Twin Peaks meets INLAND EMPIRE

Twin Peaks meets INLAND EMPIRE

In the world of David Lynch, there are no coincidences. Or maybe everything is coincidence. But in the Lynchian world, coincidences are full of meaning.

Consider, for example,  Lynch’s explanation of the title of his most recent feature film, INLAND EMPIRE, in his book Catching the Big Fish:

THE NAME

One day, still very early in the process, I was talking to Laura Dern and learned that her now husband, Ben Harper, is from the Inland Empire in Los Angeles. We were talking along, and she mentioned that. I don’t know when it popped up, but I said, “That is the title of this film.” I knew nothing about the film at the time. But I wanted to call it INLAND EMPIRE.

My parents have a log cabin up in Montana. And my brother, cleaning up there one day, found a scrapbook behind a dresser. He sent it to me, because it was my little scrapbook from when I was five years old, from when I lived in Spokane, Washington. I opened up this scrapbook, and the first picture in it was an aerial view of Spokane. And underneath it said, “Inland Empire.” So I figured I was on the right track.

Snoqualmie-Falls-photo-by-Kendall-Whitehouse-400x600.jpgOn a recent trip to the Seattle area for meetings with Microsoft, I found myself with a few hours of free time. So, like any good David Lynch fan, I zipped over to Snoqualmie and North Bend — the world of David Lynch’s Twin Peaks.

I stopped by the Salish Lodge, the Great Northern to Twin Peaks fans, and peered down at Snoqualimie Falls, featured so prominently in the opening credits. In North Bend, there is Twede’s, formerly the Mar-T Cafe, but known to Twin Peaks aficionados as the Double R Diner.  I stopped to view the Big Log seen in the opening credits of each episode.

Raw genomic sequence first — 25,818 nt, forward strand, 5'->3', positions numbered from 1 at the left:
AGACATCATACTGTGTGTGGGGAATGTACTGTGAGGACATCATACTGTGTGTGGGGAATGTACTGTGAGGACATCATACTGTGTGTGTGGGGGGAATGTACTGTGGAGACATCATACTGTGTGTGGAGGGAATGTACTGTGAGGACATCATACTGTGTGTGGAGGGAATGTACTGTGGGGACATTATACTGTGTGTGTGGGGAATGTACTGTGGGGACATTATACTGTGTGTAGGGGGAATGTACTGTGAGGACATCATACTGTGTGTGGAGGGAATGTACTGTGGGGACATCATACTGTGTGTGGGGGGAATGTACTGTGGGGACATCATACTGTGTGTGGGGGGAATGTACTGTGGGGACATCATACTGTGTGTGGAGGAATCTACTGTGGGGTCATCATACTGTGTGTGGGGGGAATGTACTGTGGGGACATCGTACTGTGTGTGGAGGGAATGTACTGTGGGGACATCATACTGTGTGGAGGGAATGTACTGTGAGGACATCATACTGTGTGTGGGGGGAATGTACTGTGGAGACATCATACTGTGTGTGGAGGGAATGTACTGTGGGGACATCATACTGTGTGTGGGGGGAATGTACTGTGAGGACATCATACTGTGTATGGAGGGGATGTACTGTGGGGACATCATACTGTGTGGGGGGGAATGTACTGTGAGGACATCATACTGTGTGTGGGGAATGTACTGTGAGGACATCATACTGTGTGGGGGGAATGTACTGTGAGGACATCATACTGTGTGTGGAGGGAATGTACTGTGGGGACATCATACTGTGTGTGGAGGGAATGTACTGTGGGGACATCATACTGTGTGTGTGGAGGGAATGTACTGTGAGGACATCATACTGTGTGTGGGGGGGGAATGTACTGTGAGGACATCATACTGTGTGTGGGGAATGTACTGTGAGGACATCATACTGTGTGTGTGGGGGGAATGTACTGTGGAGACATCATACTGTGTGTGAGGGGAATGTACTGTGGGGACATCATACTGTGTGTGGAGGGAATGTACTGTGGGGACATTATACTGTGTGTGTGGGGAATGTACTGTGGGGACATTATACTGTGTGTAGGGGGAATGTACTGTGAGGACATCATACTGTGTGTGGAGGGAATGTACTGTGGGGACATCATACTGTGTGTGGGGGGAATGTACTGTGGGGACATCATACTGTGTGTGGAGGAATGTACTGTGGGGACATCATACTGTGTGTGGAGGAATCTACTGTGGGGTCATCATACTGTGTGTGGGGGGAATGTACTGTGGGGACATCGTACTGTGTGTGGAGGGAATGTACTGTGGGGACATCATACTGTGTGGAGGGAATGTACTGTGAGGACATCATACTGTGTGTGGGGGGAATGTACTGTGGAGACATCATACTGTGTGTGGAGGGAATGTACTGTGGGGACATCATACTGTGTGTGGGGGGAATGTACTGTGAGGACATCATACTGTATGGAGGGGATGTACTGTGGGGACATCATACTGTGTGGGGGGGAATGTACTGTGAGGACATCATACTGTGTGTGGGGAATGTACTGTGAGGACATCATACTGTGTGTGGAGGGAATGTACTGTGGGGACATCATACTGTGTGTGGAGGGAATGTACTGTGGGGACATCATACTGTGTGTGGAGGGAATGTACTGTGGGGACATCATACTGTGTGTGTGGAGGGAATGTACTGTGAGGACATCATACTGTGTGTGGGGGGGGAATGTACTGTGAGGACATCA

Railroad-Car-photo-by-Kendall-Whitehouse-600x400.jpgNear the log is a collection of antique railroad cars by the side of the road, part of the nearby Railway Museum. The term “museum,” however, doesn’t seem particularly apt for this collection of derelict equipment, exposed to the elements and all worse for the wear. The car used in the Twin Peaks pilot episode is no longer located here (see the analysis at More in Twin Peaks), but many similar cars remain.

While the outdoor setting may not be optimal for preserving these relics, the peeling paint and rotting wood evoke the horrible crime that is the central event in the Twin Peaks narrative.

Inland-Empire-Coal-Car-photo-by-Kendall-Whitehouse-600x400.jpgBehind a rusting locomotive is a coal car. Faintly visible in the fading paint it reads: “Inland Empire Paper Co.” and underneath, in smaller lettering, “Millwood (Spokane, Wash).”

Weird. I mean, what are the odds? I’m sure it’s just a coincidence.

But I wonder what it means…

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